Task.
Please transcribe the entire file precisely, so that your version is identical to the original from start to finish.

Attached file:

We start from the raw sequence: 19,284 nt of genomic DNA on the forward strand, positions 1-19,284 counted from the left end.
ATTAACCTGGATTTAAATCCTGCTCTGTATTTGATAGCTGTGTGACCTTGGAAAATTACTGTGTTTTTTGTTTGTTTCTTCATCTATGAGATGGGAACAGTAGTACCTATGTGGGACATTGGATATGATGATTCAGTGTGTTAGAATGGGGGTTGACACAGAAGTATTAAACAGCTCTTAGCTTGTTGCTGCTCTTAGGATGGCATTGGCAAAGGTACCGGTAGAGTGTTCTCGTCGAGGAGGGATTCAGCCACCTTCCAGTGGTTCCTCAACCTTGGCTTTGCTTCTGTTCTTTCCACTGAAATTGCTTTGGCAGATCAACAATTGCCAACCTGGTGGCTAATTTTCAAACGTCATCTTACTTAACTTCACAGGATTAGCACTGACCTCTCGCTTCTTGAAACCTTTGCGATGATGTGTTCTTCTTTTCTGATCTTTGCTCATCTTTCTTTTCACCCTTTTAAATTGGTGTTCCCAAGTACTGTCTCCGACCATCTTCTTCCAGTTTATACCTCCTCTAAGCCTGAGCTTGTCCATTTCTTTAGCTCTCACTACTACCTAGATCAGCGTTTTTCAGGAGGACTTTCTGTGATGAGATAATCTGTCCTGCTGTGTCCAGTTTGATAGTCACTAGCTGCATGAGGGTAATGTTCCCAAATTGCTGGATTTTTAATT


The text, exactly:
We start from the raw sequence: 19,284 nt of genomic DNA on the forward strand, positions 1-19,284 counted from the left end.
ATTAACCTGGATTTAAATCCTGCTCTGTATTTGATAGCTGTGTGACCTTGGAAAATTACTGTGTTTTTTGTTTGTTTCTTCATCTATGAGATGGGAACAGTAGTACCTATGTGGGACATTGGATATGATGATTCAGTGTGTTAGAATGGGGGTTGACACAGAAGTATTAAACAGCTCTTAGCTTGTTGCTGCTCTTAGGATGGCATTGGCAAAGGTACCGGTAGAGTGTTCTCGTCGAGGAGGGATTCAGCCACCTTCCAGTGGTTCCTCAACCTTGGCTTTGCTTCTGTTCTTTCCACTGAAATTGCTTTGGCAGATCAACAATTGCCAACCTGGTGGCTAATTTTCAAACGTCATCTTACTTAACTTCACAGGATTAGCACTGACCTCTCGCTTCTTGAAACCTTTGCGATGATGTGTTCTTCTTTTCTGATCTTTGCTCATCTTTCTTTTCACCCTTTTAAATTGGTGTTCCCAAGTACTGTCTCCGACCATCTTCTTCCAGTTTATACCTCCTCTAAGCCTGAGCTTGTCCATTTCTTTAGCTCTCACTACTACCTAGATCAGCGTTTTTCAGGAGGACTTTCTGTGATGAGATAATCTGTCCTGCTGTGTCCAGTTTGATAGTCACTAGCTGCATGAGGGTAATGTTCCCAAATTGCTGGATTTTTAATT